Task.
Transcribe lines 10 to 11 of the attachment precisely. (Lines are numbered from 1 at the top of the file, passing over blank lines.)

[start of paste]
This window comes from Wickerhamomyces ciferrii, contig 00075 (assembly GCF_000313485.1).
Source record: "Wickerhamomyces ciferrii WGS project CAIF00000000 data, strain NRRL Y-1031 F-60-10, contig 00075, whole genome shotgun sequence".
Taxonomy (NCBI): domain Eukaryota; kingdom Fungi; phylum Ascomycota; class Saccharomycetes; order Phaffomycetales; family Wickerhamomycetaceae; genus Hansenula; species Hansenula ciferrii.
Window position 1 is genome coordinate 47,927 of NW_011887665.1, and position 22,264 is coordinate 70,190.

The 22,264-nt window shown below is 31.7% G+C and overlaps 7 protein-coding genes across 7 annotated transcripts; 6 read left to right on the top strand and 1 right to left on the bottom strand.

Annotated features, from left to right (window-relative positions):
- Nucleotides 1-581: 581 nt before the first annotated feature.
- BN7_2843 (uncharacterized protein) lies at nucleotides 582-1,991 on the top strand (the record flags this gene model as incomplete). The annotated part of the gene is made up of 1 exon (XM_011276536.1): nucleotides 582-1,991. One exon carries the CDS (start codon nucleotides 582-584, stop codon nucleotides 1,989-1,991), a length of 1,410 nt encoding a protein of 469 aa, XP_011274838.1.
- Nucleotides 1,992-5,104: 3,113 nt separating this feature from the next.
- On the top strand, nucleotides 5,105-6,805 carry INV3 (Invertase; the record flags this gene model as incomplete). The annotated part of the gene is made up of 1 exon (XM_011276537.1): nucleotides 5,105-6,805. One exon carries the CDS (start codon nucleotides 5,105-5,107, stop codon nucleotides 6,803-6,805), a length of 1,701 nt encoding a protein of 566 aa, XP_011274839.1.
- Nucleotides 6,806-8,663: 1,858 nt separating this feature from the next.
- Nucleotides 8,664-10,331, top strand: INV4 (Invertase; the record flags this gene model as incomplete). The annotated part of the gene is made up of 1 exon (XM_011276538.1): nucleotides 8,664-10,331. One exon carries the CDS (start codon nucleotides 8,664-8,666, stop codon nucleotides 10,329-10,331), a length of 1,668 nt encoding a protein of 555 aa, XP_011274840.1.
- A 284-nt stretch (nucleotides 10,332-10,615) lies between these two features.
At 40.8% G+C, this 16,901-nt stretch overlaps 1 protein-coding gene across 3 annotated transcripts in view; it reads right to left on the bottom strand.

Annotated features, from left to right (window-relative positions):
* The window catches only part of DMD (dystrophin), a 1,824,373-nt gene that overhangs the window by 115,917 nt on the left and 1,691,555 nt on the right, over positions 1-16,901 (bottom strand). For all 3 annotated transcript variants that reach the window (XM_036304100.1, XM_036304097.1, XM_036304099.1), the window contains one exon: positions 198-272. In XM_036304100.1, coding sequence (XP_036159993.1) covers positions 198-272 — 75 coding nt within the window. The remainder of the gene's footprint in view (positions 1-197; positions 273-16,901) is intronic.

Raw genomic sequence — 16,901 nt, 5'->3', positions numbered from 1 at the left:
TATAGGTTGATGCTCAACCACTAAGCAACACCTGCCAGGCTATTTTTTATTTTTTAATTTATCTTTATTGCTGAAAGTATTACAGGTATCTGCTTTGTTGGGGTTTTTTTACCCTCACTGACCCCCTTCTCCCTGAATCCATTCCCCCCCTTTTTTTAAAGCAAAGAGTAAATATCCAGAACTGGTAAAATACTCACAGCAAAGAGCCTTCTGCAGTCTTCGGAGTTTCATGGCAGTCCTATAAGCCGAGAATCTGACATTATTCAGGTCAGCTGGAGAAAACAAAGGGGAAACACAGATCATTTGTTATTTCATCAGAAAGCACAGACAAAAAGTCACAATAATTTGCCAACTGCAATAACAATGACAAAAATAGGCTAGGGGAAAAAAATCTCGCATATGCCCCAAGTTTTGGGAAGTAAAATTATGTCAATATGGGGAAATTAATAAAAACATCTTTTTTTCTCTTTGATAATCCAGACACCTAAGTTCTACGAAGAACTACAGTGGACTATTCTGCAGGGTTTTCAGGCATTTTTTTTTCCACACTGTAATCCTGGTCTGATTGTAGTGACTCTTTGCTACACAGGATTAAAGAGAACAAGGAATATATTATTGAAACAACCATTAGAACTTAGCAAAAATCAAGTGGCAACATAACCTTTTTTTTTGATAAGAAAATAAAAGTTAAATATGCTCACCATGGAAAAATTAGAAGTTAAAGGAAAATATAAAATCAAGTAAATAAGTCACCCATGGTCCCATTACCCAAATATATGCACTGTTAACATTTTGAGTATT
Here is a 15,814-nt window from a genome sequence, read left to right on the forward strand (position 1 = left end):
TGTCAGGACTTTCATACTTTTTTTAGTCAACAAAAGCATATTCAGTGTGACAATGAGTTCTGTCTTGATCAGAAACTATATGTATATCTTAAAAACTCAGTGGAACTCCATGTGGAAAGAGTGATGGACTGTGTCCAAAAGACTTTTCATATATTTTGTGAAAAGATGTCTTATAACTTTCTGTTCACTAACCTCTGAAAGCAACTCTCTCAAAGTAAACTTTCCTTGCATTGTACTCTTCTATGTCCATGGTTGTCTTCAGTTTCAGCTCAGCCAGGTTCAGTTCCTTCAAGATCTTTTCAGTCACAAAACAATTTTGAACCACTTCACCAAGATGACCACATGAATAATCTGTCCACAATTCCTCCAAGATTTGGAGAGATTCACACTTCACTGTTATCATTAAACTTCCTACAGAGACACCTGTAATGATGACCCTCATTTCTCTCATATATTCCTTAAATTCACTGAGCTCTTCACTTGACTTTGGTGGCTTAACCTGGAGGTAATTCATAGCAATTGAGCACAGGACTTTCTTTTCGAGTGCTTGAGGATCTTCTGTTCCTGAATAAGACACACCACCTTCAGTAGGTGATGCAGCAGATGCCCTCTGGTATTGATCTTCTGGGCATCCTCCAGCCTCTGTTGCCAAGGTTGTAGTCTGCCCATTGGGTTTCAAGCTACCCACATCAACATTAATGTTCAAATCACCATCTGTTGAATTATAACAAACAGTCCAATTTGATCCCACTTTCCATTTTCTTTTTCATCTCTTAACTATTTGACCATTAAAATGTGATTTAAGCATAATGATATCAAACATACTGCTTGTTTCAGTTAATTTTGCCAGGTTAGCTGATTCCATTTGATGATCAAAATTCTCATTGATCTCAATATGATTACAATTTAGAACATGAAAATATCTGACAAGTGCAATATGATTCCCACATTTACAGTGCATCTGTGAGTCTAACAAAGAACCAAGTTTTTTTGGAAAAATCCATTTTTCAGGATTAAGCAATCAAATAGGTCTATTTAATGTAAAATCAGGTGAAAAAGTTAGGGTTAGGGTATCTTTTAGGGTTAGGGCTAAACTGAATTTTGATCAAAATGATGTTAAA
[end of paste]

- On the top strand, nucleotides 5,105-6,805 carry INV3 (Invertase; the record flags this gene model as incomplete). The annotated part of the gene is made up of 1 exon (XM_011276537.1): nucleotides 5,105-6,805. One exon carries the CDS (start codon nucleotides 5,105-5,107, stop codon nucleotides 6,803-6,805), a length of 1,701 nt encoding a protein of 566 aa, XP_011274839.1.
- Nucleotides 6,806-8,663: 1,858 nt separating this feature from the next.